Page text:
IL-33: IL-33 induces IL-4 and IL-13 secretion in both human and mouse basophils. However, IL-33 does not induce histamine release and LTC4 formation by itself in human basophils18. This is in contrast to mouse studies showing that IL-33 induces anaphylaxis independent of antigen challenge but dependent on high IgE levels19.
IL-18: IL-18 activates mouse basophils only. This is peculiar as human basophils constitutively express the IL-18 receptor18. The ligand for the human IL-18 receptor is still not known.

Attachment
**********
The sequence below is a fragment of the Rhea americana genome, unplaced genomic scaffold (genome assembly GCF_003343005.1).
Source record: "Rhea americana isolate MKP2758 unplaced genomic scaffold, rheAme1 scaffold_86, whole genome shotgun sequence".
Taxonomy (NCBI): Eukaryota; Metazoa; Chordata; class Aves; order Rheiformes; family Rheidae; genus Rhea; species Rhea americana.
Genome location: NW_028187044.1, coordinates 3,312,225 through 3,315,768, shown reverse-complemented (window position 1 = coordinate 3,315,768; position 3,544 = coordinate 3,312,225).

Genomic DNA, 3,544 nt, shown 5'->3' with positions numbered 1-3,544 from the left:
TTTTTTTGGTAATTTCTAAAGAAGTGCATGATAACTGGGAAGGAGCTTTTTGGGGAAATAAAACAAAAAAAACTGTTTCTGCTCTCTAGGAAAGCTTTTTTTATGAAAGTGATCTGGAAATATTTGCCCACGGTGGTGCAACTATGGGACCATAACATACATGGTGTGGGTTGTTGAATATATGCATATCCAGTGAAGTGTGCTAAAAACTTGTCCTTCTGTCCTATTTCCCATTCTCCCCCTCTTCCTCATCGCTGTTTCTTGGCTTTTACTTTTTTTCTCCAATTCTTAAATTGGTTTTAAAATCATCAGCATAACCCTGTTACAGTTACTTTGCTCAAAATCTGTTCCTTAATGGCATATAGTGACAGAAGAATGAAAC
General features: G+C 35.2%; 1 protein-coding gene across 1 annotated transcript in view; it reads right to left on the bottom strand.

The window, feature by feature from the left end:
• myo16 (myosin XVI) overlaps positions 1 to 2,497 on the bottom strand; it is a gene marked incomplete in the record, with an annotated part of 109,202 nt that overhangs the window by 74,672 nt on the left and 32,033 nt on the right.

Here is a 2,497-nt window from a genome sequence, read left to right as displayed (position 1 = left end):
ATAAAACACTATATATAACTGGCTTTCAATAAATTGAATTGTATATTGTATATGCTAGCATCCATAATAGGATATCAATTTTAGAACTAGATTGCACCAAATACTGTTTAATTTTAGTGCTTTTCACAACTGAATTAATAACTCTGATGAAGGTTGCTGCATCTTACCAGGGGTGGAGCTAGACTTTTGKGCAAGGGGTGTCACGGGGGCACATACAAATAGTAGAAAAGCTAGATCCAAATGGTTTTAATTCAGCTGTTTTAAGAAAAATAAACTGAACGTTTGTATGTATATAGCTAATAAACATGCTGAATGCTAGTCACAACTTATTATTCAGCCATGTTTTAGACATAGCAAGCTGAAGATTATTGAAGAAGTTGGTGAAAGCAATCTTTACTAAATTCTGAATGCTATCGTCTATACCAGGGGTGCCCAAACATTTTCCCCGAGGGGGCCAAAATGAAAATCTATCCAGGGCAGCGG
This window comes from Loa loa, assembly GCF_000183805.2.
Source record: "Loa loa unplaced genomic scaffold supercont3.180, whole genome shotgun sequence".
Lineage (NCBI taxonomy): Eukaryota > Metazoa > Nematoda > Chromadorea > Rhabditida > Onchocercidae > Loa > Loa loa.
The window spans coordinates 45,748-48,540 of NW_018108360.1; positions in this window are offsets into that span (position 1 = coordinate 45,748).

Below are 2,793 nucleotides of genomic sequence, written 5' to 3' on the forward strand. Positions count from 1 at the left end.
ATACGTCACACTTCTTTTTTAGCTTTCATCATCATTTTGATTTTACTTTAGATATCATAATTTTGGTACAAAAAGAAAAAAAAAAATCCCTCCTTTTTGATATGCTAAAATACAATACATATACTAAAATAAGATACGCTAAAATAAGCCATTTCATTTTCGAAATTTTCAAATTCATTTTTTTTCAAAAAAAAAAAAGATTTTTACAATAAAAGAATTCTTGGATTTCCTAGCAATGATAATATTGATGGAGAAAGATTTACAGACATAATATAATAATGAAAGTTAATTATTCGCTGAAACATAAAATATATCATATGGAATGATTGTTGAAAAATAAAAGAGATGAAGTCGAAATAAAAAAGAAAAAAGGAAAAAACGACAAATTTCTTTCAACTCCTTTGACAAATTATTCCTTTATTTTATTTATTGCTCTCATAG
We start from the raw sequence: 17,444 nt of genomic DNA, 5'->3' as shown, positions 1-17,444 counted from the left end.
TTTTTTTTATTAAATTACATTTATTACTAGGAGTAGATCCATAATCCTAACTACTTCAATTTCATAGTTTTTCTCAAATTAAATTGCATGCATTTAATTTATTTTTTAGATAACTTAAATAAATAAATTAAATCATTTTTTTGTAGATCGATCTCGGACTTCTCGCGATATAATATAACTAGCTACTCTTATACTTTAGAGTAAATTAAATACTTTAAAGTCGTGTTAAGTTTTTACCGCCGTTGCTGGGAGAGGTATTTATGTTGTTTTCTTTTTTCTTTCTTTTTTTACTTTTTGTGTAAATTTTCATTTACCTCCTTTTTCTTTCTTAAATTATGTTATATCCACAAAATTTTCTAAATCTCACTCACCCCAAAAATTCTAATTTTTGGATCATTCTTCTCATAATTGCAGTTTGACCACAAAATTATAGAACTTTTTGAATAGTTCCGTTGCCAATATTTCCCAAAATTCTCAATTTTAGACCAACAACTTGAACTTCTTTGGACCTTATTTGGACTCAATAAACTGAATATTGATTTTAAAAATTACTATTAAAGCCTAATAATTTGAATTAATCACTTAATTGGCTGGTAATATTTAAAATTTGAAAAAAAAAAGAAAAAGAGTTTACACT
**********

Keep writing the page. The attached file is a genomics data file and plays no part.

IL-3: IL-3 is able to promote in human basophils the late priming, which occurs as a second phase after prolonged culturing of basophils with IL-3. This IL-3-induced late priming maintains basophils sensitive to C5a triggered LTC4 formation at later time points and transforms them into a state of hyper-responsiveness20. However, it is not clear whether IL-3 promotes a late priming in mice as well. IL-3 is the most potent known cytokine promoting survival of human and mouse basophils in vitro. In humans the IL-3-induced survival is regulated by the expression of Pim-121. The expression of Pim-1 upon IL-3 treatment has not yet been investigated in mouse basophils. Nevertheless it has been shown that IL-3 treatment in vivo results in basophilia in mice22. Furthermore, IL-3 induces in human basophils in addition to Pim-1 de-novo expression of retinaldehyde dehydrogenase-II (RALDH2)23, granzyme B (GzmB)24 and the Aryl-hydrocarbon receptor (AhR). These proteins seem to define the immunoregulatory role of human basophils: Th2 differentiation (RALDH2), cell cytotoxicity (GzmB) and regulation of continuous LTC4 formation and IL-4/IL-13 secretion (AhR together with C5a, own observation). The expression of these proteins has not been investigated in mice so far. Interestingly, human basophils produce IL-3 themselves, indicating that they regulate their function partly in an autocrine fashion25.